A recent study by the CDC found that national drowning trends disproportionately affect racial minorities. The study found that Hispanic children aged 10-14 are 1.4 times more likely to drown in a pool than their white counterparts. For Hispanic children aged 15-19, that figure jumps to 1.7.

Catherine Ayers, aquatics director at UNC-CH and faculty advisor for Dive In, believes the club helps fight against these national trends. She added that the program provides “potentially life-saving skills” to children in the community.

And it’s not exclusive to families from the Triangle, said Foster Hager, a co-president of Dive In. She said that some parents commute up to an hour each week to bring their children to the pool.

“I didn’t expect that when I joined the club,” said Hager, a UNC-CH senior from Apex, North Carolina. “I thought it would be (families) from the Chapel Hill area, but people do travel far for this. That’s cool to see, but also discouraging that there aren’t more resources out there.”

Diving in

In 2013, Jonathan Manthey, Holly Sowinski and Ryan Trocinski—the club’s three original founders—noticed something lacking in the Chapel Hill community.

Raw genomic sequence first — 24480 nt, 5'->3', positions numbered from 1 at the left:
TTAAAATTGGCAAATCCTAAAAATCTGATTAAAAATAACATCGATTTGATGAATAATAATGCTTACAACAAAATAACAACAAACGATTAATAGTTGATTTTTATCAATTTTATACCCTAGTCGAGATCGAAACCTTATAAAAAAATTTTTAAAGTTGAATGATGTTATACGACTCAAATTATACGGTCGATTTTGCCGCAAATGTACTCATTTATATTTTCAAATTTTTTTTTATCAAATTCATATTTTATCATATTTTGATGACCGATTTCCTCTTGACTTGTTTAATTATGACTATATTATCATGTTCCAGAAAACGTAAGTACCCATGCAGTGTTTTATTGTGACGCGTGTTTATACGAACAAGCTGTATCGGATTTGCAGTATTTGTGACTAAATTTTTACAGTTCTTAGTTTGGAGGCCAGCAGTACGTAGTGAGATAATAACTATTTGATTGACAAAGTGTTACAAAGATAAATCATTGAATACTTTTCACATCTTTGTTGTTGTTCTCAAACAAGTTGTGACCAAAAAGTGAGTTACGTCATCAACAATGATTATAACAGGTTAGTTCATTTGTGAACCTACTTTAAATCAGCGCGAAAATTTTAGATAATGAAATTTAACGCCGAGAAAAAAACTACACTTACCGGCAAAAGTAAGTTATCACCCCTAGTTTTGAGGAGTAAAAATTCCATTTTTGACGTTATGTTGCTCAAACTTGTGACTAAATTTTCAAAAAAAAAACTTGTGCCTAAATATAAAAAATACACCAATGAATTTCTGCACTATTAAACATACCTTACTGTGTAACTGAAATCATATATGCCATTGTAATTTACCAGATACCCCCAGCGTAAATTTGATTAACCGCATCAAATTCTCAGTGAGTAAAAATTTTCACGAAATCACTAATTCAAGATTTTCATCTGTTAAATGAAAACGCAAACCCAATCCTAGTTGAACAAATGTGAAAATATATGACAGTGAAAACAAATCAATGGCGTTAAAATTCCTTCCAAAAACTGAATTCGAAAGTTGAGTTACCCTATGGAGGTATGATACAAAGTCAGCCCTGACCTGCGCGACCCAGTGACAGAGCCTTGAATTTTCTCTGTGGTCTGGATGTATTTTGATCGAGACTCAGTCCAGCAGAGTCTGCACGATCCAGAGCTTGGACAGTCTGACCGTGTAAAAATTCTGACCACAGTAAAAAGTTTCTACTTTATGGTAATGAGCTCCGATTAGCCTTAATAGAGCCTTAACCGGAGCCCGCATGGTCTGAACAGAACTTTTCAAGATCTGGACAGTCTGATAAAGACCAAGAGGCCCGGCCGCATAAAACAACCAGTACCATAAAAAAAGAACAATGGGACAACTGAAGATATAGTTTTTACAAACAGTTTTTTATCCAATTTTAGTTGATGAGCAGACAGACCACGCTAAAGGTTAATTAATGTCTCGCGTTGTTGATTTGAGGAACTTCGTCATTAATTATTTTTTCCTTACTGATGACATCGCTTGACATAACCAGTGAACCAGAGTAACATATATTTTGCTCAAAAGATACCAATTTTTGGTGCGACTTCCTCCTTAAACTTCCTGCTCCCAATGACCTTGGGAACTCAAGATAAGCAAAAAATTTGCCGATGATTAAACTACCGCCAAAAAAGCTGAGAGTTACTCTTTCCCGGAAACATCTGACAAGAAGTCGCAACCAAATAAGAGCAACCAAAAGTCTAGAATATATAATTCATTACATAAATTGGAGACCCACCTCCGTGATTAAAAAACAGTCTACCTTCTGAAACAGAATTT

Friends beforehand, the then-UNC-CH sophomores decided to enroll in an APPLES Service-Learning Spanish course together. Manthey said the semester-long class required 30 volunteer hours in which teams could join an existing service organization or design a new one. The group, he said, chose the latter.

Club co-founder Holly Sowinski stands at the pool’s sidelines with Dive In families in September 2014. Sowinski said that her background in swimming made her confident that she could provide lessons to children in the community. Photo courtesy of Jonathan Manthey.

Manthey said that while the team knew they wanted to incorporate the Spanish language into their new organization, they also wanted to contribute to the greater community positively.

“There’s more to Chapel Hill than just (UNC),” Manthey said. “We wanted to be a part of this community.”

The only problem was they had no idea where to begin.

Trocinski said the team did not realize they shared a background in the sport of swimming. He added that the friends started thinking about how access to learning and joining sports teams largely rely on a family’s finances.

“Basically, the conversation was, ‘Can you imagine how intimidating it would be to be a 6-year-old invited to a pool party and never have had the chance to swim before?’” Trocinski said.

He and Sowonski—who both volunteered at an English as a second language (ESL) club for adults at a Carrboro elementary school—said that the more they realized how limited pool access was for the local Spanish-speaking community, the more the group noticed an immediate need.